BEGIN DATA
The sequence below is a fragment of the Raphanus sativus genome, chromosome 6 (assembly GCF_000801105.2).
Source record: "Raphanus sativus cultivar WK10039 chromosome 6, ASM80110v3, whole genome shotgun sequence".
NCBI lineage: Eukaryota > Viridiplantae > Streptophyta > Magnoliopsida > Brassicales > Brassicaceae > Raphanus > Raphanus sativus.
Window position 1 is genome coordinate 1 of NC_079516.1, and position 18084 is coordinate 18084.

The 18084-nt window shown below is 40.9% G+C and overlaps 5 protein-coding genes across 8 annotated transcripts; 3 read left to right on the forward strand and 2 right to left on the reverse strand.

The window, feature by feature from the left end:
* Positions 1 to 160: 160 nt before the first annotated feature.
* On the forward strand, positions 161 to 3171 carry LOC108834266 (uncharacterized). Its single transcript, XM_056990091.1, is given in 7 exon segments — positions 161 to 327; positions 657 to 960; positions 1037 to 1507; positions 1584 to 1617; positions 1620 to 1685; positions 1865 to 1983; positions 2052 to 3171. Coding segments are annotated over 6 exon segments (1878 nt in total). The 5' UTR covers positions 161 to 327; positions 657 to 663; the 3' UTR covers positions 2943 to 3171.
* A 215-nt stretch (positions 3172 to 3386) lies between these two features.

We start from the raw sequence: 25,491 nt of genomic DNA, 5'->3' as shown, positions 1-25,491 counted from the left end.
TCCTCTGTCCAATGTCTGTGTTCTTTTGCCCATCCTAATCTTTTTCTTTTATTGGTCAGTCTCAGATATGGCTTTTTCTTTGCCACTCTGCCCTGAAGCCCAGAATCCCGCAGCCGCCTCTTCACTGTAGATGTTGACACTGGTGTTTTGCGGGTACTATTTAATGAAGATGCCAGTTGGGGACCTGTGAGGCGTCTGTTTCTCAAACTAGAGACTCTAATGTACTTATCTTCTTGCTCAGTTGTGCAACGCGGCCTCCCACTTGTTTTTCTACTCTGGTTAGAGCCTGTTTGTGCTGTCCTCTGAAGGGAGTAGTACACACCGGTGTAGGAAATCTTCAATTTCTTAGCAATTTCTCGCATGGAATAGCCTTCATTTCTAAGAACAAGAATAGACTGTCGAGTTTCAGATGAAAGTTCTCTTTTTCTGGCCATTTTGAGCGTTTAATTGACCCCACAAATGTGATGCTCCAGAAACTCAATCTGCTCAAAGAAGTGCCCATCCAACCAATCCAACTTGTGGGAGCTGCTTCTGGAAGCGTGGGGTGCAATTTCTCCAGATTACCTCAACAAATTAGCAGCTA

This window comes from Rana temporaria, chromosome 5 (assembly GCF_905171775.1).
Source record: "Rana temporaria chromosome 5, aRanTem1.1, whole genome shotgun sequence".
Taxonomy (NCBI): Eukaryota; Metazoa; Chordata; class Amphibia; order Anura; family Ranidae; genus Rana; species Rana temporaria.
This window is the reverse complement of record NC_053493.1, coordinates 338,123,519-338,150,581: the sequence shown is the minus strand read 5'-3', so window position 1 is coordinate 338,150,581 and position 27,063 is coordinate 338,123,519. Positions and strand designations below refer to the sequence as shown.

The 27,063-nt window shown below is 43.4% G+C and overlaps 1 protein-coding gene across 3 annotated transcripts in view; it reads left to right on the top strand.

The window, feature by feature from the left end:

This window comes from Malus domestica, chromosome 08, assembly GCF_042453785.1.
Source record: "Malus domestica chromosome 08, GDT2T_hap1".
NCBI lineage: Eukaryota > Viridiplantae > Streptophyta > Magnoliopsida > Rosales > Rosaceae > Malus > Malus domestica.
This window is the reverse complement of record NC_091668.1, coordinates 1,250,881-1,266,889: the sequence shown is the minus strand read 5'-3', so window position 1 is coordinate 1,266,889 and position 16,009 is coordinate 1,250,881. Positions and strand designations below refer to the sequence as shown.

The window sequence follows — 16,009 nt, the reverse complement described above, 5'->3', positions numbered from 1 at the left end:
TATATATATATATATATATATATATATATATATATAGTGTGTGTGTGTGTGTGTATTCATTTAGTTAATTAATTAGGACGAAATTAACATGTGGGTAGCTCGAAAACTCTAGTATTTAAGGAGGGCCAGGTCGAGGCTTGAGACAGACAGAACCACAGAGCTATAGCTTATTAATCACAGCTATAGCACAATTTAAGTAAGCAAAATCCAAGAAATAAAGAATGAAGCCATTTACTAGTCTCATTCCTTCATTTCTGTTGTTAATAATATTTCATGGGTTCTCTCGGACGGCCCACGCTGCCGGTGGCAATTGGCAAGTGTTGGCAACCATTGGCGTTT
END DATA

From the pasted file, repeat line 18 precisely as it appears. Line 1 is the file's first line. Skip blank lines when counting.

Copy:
This window comes from Malus domestica, chromosome 08, assembly GCF_042453785.1.